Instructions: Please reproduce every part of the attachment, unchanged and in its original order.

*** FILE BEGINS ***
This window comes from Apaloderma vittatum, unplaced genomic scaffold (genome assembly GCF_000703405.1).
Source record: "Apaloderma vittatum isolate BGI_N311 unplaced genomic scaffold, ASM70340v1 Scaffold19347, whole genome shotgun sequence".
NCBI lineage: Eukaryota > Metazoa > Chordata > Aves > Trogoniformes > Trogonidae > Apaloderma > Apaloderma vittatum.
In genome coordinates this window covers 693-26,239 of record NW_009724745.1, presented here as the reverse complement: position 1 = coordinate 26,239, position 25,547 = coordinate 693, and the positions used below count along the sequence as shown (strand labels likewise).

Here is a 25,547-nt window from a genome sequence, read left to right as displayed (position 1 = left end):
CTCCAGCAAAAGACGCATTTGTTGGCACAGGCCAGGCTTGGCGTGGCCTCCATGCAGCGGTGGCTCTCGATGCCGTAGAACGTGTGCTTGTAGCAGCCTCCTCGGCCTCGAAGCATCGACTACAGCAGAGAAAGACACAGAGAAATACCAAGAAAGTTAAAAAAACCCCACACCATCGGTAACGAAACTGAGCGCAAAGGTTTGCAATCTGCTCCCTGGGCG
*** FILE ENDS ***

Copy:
This window comes from Apaloderma vittatum, unplaced genomic scaffold (genome assembly GCF_000703405.1).
Source record: "Apaloderma vittatum isolate BGI_N311 unplaced genomic scaffold, ASM70340v1 Scaffold19347, whole genome shotgun sequence".
NCBI lineage: Eukaryota > Metazoa > Chordata > Aves > Trogoniformes > Trogonidae > Apaloderma > Apaloderma vittatum.
In genome coordinates this window covers 693-26,239 of record NW_009724745.1, presented here as the reverse complement: position 1 = coordinate 26,239, position 25,547 = coordinate 693, and the positions used below count along the sequence as shown (strand labels likewise).

Here is a 25,547-nt window from a genome sequence, read left to right as displayed (position 1 = left end):
CTCCAGCAAAAGACGCATTTGTTGGCACAGGCCAGGCTTGGCGTGGCCTCCATGCAGCGGTGGCTCTCGATGCCGTAGAACGTGTGCTTGTAGCAGCCTCCTCGGCCTCGAAGCATCGACTACAGCAGAGAAAGACACAGAGAAATACCAAGAAAGTTAAAAAAACCCCACACCATCGGTAACGAAACTGAGCGCAAAGGTTTGCAATCTGCTCCCTGGGCG